Royal Ontario Museum repatriates 200 year old headdress in northern B.C.

The Royal Ontario Museum has repatriated a 200-year-old Susk’uz chief’s headdress to descendants in northern B.C.

The Susk’uz headdress belongs to the Keyohwudachun or Chief George A’huille, whose family holds a Keyoh or traditional land near Fort St. James in northern B.C.

“We went down to the museum in Toronto; the first time we got to see it, it was amazing,“ said Petra A’huille, who holds the title of Keyohwhaduchun and is the great-great-granddaughter of George A’Huille.

The family worked with B.C. Museums, Canadian Heritage and the Truth and Reconciliation Commission on its return.

In 2022, the museum repatriated the headdress to the Maiyoo Keyoh Society, which is now on display close to home at the Exploration Place in Prince George.

“It makes you feel so good that you have something that your ancestors left you,” A’huille said.

Maiyooo Keyoh Society with headdress at The Exploration Place in Prince George. Photo: Lee Wilson/APTN.

A’huille said the headdress is an important cultural artifact as it is connected to Dakelh hereditary title, land and governance system.

Jim Munroe, the president of the Maiyoo Keyoh Society, a group that was established to protect ancestral territory, said the pre-contact practices still happen today.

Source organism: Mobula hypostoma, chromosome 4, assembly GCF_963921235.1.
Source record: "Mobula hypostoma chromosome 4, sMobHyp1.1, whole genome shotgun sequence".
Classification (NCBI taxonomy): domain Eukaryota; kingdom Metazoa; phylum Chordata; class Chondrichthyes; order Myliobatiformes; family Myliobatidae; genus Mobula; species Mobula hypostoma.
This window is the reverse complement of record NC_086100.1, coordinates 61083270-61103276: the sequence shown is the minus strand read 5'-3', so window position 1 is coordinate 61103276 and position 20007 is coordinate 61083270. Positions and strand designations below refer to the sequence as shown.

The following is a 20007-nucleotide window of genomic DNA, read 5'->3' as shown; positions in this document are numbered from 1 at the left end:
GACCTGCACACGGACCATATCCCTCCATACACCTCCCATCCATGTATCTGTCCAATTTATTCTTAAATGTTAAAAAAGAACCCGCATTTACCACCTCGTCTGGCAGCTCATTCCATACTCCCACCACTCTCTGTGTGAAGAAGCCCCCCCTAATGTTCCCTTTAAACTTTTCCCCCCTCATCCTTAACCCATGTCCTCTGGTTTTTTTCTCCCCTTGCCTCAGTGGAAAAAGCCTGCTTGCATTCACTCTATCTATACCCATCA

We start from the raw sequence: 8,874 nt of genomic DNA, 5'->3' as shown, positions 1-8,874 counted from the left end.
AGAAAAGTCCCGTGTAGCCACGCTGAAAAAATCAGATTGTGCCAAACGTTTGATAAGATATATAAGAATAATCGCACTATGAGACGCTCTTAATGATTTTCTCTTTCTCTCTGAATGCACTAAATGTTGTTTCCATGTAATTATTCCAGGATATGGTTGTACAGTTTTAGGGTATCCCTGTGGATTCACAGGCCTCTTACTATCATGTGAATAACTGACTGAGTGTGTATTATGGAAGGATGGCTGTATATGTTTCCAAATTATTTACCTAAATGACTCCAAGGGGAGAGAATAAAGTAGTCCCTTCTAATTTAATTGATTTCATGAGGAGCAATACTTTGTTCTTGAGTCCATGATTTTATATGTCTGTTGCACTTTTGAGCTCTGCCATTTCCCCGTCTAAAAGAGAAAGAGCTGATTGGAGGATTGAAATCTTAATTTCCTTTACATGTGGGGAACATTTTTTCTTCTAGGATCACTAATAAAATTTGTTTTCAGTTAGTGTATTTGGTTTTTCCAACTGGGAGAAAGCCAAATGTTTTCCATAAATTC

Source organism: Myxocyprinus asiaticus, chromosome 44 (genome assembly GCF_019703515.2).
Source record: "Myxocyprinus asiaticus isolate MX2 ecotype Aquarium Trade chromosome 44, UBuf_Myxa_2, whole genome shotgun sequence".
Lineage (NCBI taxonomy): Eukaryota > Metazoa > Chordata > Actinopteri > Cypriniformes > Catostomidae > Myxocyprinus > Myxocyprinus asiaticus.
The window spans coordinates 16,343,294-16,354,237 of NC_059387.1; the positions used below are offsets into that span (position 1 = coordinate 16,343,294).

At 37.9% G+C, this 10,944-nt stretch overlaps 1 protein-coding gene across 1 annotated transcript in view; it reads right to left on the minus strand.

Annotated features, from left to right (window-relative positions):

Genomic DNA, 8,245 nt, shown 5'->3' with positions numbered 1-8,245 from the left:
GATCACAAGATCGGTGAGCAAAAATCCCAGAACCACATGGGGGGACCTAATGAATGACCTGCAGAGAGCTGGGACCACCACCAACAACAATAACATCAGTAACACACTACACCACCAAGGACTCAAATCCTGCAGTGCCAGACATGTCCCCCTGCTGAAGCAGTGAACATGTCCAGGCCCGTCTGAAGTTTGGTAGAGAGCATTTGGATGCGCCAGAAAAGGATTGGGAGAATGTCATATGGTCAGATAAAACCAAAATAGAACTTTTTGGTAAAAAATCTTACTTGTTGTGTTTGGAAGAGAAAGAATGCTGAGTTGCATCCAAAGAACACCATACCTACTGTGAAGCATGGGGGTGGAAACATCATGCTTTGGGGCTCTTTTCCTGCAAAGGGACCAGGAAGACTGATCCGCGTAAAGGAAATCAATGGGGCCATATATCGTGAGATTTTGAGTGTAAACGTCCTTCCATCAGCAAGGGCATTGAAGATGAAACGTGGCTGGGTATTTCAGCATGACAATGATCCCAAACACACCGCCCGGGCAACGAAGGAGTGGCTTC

“The title of Keyohwudachun, which George A’huille was a Keyohwudachun, is passed down from generation to generation,” he said.

Munroe said around 145 years ago, the headdress made it into the hands of Father Adrien Morice, the first resident priest near the territory.

It was around the time at the beginning of the federal government’s ban on potlach.

“When he gave it to Father Morice, then Father Morice transported or had it transported to Ontario,’ he said.

The 200 year old Susk’uz Headress on display at The Exploration Place in Prince George. Photo: Lee Wilson/APTN.

The group only found out about the whereabouts of the headdress five years ago.

Munroe said despite many of Canada’s colonial practices meant to destroy their culture, they still have their family territory connected to the headdress.

“We still have our family territory, but through the Indian act, we were confined in a lot of ways to the reserve at Fort St. James,” he shared.

Munroe and A’huille’s children are also pleased to have their cultural belongings back.

Their daughter Antastazia Munroe talked about the beauty of the headdress.

“It’s a direct connection to my ancestors; the construction of it is through dentalium shells, noble women’s hair, its astounding to look at,” she said.

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